Brave Winter’s Cold for ZEKKEI’s January Best 5

Brave Winter’s Cold for ZEKKEI’s January Best 5
November arrives in Japan together with the first echoes of winter’s footsteps. Facing the coming season also means facing an increasingly bitter cold, which makes going outdoors a little troublesome. However, there are many beautiful Japanese sights that are enjoyable precisely because it is winter.

Let’s look at ZEKKEI’s Best 5 for January.

Taushubetsu Bridge(Hokkaido)

First is Taushubetsu Bridge in Hokkaido. Originally a railway bridge built to support the opening of the Hokkaido territory, as time passed so did the need for its function. Now that the original railway is gone, all that remains is the bridge.

Lake Nukabira, where the bridge stands now, is a manmade reservoir with water levels that vary dramatically with the seasons and with hydroelectric use. Because of this, the bridge begins to “sink” into the lake from June onwards and disappears completely beneath the waters between August and October. However, as lake levels drop from January, the bridge then reappears into a frozen landscape. Also known as the “phantom bridge,” Taushubetsu Bridge makes for a great trip in January.

*Only vehicles with permission from the forestry department may go to the bridge, so be sure to either enjoy it from the Taushubetsu lookout or take a paid tour.

Jigokudani Monkey Park(Nagano)

Next on our list is the Jigokudani Monkey Park. The winters here are fierce, and snow covers the ground four months of every year. Add in the steep cliffs that surround it with the hot spring steam roiling everywhere, and you can understand why this area came to be called the “Valley of Hell” (jigoku-dani). However, troops of Japanese monkeys came to make this “monkey paradise” their home long ago.
These monkeys bathe in the hot springs of the valley to ward off cold, a sight that can only be seen in winter. It would be great if you could make it here this winter, but we should note that getting to the park involves a half-hour hike along a snowy mountain path. Be sure to dress for the cold before you go.

Ryoanji Temple(Kyoto)

Our third spot is Ryoanji in Kyoto Prefecture. Depicting the flow of water with stones, the Japanese rock garden at this temple has a superb grace, and many tourists visit it every year to take in the view. During her 1975 visit to Japan, Queen Elizabeth II of England spoke very highly of Ryoanji’s garden, thus making the rock gardens of Japan known globally. (Ryoanji Temple is pictured in the autumn.)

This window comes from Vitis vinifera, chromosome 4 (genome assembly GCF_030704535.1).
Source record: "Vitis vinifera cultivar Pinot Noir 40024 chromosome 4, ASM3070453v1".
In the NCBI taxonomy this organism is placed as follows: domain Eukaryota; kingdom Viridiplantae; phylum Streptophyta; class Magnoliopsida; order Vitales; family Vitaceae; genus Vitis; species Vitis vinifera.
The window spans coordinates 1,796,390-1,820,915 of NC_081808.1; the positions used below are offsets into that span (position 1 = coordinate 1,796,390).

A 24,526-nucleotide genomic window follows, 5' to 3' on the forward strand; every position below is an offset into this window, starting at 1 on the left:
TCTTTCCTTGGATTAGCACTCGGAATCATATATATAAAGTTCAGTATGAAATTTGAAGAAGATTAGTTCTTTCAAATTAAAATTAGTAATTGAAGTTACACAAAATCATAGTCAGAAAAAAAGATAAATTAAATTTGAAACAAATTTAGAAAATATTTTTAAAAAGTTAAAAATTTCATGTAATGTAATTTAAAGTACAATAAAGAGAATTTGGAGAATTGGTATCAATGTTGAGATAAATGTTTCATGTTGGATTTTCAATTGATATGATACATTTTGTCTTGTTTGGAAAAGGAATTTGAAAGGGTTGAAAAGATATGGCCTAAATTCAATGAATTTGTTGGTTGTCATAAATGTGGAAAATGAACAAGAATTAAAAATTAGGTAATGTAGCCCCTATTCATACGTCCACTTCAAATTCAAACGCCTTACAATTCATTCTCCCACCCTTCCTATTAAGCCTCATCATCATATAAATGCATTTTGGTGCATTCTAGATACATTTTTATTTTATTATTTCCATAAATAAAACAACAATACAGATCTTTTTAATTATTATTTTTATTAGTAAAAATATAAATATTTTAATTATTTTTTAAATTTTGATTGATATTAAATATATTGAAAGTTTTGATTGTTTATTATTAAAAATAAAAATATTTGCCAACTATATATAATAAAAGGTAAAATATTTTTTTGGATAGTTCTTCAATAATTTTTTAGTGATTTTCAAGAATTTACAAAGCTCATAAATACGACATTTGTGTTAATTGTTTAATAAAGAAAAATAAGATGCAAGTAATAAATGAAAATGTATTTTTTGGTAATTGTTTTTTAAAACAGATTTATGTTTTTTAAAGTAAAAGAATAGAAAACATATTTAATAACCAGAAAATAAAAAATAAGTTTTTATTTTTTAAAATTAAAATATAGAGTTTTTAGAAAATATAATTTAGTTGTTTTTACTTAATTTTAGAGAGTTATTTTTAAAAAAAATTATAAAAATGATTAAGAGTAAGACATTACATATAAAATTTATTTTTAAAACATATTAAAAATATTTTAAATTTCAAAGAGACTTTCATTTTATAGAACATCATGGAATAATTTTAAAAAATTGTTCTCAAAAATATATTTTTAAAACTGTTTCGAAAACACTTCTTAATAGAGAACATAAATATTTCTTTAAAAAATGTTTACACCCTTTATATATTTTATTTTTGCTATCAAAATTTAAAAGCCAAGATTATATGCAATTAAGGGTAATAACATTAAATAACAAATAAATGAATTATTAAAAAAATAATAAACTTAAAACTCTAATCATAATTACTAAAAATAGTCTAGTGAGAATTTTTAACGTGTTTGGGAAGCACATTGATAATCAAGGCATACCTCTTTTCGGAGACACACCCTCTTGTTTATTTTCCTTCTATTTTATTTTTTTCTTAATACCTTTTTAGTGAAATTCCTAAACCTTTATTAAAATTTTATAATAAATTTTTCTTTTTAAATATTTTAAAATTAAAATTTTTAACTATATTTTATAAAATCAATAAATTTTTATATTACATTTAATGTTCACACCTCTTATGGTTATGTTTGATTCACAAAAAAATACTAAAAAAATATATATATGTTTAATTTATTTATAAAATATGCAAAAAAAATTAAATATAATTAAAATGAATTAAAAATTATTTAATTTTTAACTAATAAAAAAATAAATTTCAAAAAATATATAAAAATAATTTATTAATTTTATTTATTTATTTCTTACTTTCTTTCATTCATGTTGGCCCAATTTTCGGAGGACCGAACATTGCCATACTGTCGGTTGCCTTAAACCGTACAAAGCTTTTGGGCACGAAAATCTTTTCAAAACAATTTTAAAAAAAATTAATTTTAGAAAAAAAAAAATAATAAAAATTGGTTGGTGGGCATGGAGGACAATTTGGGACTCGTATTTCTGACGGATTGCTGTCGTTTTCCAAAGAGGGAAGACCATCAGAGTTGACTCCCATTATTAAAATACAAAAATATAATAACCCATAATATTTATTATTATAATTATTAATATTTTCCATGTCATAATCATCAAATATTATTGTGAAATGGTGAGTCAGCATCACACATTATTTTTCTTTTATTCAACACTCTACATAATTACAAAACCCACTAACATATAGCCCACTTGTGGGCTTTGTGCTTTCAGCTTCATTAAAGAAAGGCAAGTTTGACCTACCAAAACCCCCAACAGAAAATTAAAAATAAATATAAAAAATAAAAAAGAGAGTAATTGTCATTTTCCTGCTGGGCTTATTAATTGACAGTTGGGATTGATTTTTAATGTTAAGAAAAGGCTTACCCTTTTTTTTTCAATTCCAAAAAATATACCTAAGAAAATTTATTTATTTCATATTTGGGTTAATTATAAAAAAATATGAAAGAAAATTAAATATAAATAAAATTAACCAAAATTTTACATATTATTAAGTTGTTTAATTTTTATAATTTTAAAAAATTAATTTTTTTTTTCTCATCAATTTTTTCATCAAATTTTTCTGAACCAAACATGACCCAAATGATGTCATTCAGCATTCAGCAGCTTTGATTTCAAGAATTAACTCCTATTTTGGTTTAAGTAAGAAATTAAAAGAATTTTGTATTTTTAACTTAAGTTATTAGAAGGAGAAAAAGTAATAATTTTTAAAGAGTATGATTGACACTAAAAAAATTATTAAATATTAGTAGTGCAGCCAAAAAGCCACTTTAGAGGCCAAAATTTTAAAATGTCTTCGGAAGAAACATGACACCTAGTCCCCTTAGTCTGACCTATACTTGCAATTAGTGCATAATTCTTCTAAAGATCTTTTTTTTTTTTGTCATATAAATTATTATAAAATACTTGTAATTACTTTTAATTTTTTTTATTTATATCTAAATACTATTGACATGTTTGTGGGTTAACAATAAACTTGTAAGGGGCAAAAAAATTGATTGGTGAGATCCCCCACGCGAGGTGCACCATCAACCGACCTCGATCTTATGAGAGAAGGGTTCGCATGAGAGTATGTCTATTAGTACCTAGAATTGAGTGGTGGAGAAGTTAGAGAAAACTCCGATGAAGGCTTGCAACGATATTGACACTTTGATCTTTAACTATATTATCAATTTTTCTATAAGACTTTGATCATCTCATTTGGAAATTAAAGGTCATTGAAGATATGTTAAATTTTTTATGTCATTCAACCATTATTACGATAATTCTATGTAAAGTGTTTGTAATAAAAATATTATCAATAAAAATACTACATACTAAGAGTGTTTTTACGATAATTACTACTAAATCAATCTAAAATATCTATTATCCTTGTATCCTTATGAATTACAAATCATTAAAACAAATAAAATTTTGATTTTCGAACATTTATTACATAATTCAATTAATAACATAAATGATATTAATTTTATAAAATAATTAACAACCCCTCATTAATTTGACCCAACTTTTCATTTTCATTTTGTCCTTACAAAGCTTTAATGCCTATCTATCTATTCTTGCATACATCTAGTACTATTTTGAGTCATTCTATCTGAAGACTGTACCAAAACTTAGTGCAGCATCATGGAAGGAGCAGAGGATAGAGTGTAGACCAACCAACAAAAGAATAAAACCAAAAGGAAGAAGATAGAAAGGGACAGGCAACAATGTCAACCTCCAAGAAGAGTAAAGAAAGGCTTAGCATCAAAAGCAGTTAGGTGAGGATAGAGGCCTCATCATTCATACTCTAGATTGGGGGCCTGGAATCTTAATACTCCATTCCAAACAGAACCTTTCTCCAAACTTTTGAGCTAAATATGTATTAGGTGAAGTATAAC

Yet, in winter the atmosphere is more profound still. You’ll completely forget the passage of time as you look on, the winter sky vividly clear overheard. If you want to savor the rare and exquisite view of Ryoanji in the winter, we recommend a visit between late January and February, when snow is most likely to fall.

Shirakawa-go(Gifu)

Fourth entry on our list is Shirakawa-go, a World Heritage Site village both famed for its unique “gassho-zukuri” building style and loved for its atmosphere of rural charm.

Located in a region of heavy snowfall that can see nearly two meters of snow on the ground, Shirakawa-go is transformed into a scene from a fairy tale come winter, thick snow covering the world and casting the village in silvery white. Held only in January and February, the village’s winter illumination allows you to enjoy elegant lights in the snow, different from what you’d find in the city.

There will be a total of seven illuminations in 2016, and all are scheduled to be held 17:30 to 19:30.
1st: January 16 (Sat.)
2nd: January 23 (Sat.)
3rd: January 24 (Sun.)
4th: January 30 (Sat.)
5th: January 31 (Sun.)
6th: February 7 (Sun.)
7th: February 14 (Sun.)

Mt. Hakkoda(Aomori)

We’ll end with Aomori Prefecture’s Mount Hakkoda, and the “snow monsters” found upon it. They are a rare phenomenon across the globe, viewable in only a few places in Japan. They are formed by a special kind of frost called “soft rime” that coats a type of fir tree. The best soft rime in Japan is said to be found on Mount Hakkoda, and the best time for it typically starts in January. There are lots of enjoyable activities that will have you forgetting the cold: take a ropeway sky-walk and look down on the snow monsters from above or weave through them on skis or a snowboard.



What did you think of our selection of winter scenery?
For January trips to Japan, we hope you’ll find a good idea or two in this ZEKKEI spot collection!


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